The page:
I heard Leonard Howell, the speaker, said to the hearers: “The Lion of Judah has broken the chain, and we of the black race are now free. George the Fifth is no more King. George the Fifth has sent his third son down to Africa in 1928 to bow down to our new king Ras Tafair. Ras Tafair is King of Kings and Lord of Lords. The Black people must not look to George the Fifth as their King anymore – Ras Tafair is their king…”

This correlates to Howell’s later writing of the significance of this interaction between the Duke of Gloucester and the Emperor in The Promised Key. In a chapter entitled “The Mystery Country” Howell wrote:

The Duke fell down bending on knees before His Majesty Ras Tafari the King of Kings and Lord of Lords and spoke in a loud tone of voice and said, “Master, Master my father has sent me to represent him sir. He is unable to come and he said that he will serve you to the end Master

Howell further explained that the gift that was brought by the Duke of Gloucester to Haile Selassie was a “Sceptre of gold twenty seven inches long of which had been taken from the hands of Ethiopia some thousand years ago”. The presentation by Gloucester, Howell suggested, was the fulfilment of biblical prophecy in particular Psalms 72: 9-11 which reads:

“..they that dwell in the wilderness shall bow before him, and his enemies shall lick the dust. The kings of Tarshih and of the isles shall bring presents; the kings of Sheba and Sheba shall offer gifts. Yea, all kings shall fall down before him; all nations shall serve him.” Howell also made reference to Genesis 49:10 which reads “The sceptre shall not depart from Judah, nor a lawgiver from between his feet, until Shiloh come; and unto him shall the gathering of the people be.”

Howell’s philosophy soon put him in trouble with the law. On January 1, 1934, Howell and Robert Hinds, one of his loyal followers, were arrested and charged with two counts of sedition each, arising out of speeches made on December 10, and 21 at Seaforth District and Chapel Hill in Port Morant. Both men were tried and found guilty and Howell received a sentence of two years.

After his incarceration, in a bid to establish a community of believers and a space where he could put to practice the way of life espoused in his teachings, Howell sought land which he could occupy and be far removed from the tentacles of the Police force, which had destroyed previous Rastafarian settlements. Oral accounts indicate that Howell bought a 500 acre property in Sligoville, St. Catherine from a Mr. Albert Chang in 1940. The property was later named Pinnacle.  It is reported that he was able to buy this property from profits made from a bakery he operated in Kingston.

Chevannes cites an informant who reported that the bakery was run in an unusual manner but one which complemented Howells ‘criticism of colonialism’ as “when a poor man go there and buy a piece of bread you get a little sugar free and a little cornmeal” ((Chevannes. B. Rastafari Roots and Ideology (1995) p. 122)) Chevannes’ informant also revealed that at Pinnacle marijuana was grown on such as scale as to render Howell the first ganja farmer: “Anywhere through the island a man want ganja fi buy is right here him come….He carry the best herbs.”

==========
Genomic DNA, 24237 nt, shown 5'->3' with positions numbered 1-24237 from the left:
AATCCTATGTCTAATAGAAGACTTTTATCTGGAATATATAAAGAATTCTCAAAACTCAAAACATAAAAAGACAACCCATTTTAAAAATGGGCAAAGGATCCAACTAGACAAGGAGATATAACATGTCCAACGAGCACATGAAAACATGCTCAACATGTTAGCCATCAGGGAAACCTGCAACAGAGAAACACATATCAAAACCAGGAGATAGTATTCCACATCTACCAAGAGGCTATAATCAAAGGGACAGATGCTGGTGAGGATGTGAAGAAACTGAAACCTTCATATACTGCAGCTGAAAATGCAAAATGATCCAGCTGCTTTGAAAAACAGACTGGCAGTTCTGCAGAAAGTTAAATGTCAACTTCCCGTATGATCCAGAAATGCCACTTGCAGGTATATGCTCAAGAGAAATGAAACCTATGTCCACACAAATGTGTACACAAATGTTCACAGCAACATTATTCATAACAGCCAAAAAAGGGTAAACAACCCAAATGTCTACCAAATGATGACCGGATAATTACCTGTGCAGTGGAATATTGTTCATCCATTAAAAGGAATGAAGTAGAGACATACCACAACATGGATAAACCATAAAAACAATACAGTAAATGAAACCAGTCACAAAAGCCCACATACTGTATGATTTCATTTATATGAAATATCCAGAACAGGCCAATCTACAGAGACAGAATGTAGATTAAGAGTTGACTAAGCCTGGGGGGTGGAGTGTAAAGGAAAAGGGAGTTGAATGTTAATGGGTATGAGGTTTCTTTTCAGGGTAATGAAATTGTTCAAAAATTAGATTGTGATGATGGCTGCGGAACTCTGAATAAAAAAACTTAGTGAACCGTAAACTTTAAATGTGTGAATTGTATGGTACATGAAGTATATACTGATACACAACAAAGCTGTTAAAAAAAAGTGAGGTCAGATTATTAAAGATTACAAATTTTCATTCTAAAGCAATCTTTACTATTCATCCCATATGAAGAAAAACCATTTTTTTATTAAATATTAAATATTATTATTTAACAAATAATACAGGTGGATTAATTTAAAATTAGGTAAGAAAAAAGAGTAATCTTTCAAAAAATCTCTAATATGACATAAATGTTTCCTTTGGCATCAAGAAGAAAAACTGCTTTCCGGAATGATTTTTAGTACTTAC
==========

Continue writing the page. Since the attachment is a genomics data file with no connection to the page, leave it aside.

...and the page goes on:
Ganja was thus grown as Howell’s main cash crop and it served to satisfy growing demand for the weed in Kingston.

It is important to note that ganja was not only produced for sale, but was used by the Rastafarians as a sacrament and is still an important component of their religious rituals.

But ganja was not the only cash crop that the self-sufficient commune grew. Pinnacle was the source of food in times of shortage and drought and it was reported that Pinnacle supplied the Government prison with food on occasions. Items such as gungo peas, cow peas, read peas, sweet potato, yam and coco were cultivated along with livestock including fowls, cows, goats and beast of burden. Interestingly, Chevannes noted, however, that pigs, ducks and pigeons were taboo in the settlement. Food was also stockpiled for emergencies and in case of natural disaster.

Chevannes provided a glimpse of life at Pinnacle. The children at Pinnacle attended an infant school within the community before venturing out to school in nearby communities and there was a practice of communal labour. He further described the space as follows:

On the edge of a small pond used for watering and livestock, the community lived in tenement flats, every three or four of which were separated by lanes with given names (e.g., Corn Lane)….On Sundays it was customary for Howellites who owned goats to slaughter and sell them to members who did not. And after the Sunday dinner they would gather in the parade, dancing and singing to the rhythms of the baandu and funde, the two kumina drums.

Pinnacle was raided several times between 1941 and 1957. During the final raid, the settlement was burnt to the ground by the Police forces.

In summation, Howell was instrumental in establishing and expanding the fledgling Rastafarian movement in Jamaica, especially at a time when anti-establishment philosophy was shunned, repudiated and violently put down. As self–styled “President General” of the body known as the King of Kings’ Mission, Howell also represented Ras Tafari in Jamaica in the capacity as Ambassador. He was also a teacher of the livity or the lifestyle and behavioural codes of Rastafarians and taught the tenets of their religion through publications such as The Promised Key and a newspaper called The People’s Voice. Were it not for his activities and the laying of a strong foundation the Rastafarian movement may not have been able to withstand the onslaught of state persecution in the 1930’s and even later incidents such as the Coral Gardens Massacre in 1963.

Leonard Howell died in February 1981. He is buried at Dovecot Memorial Park in the parish of St. Catherine.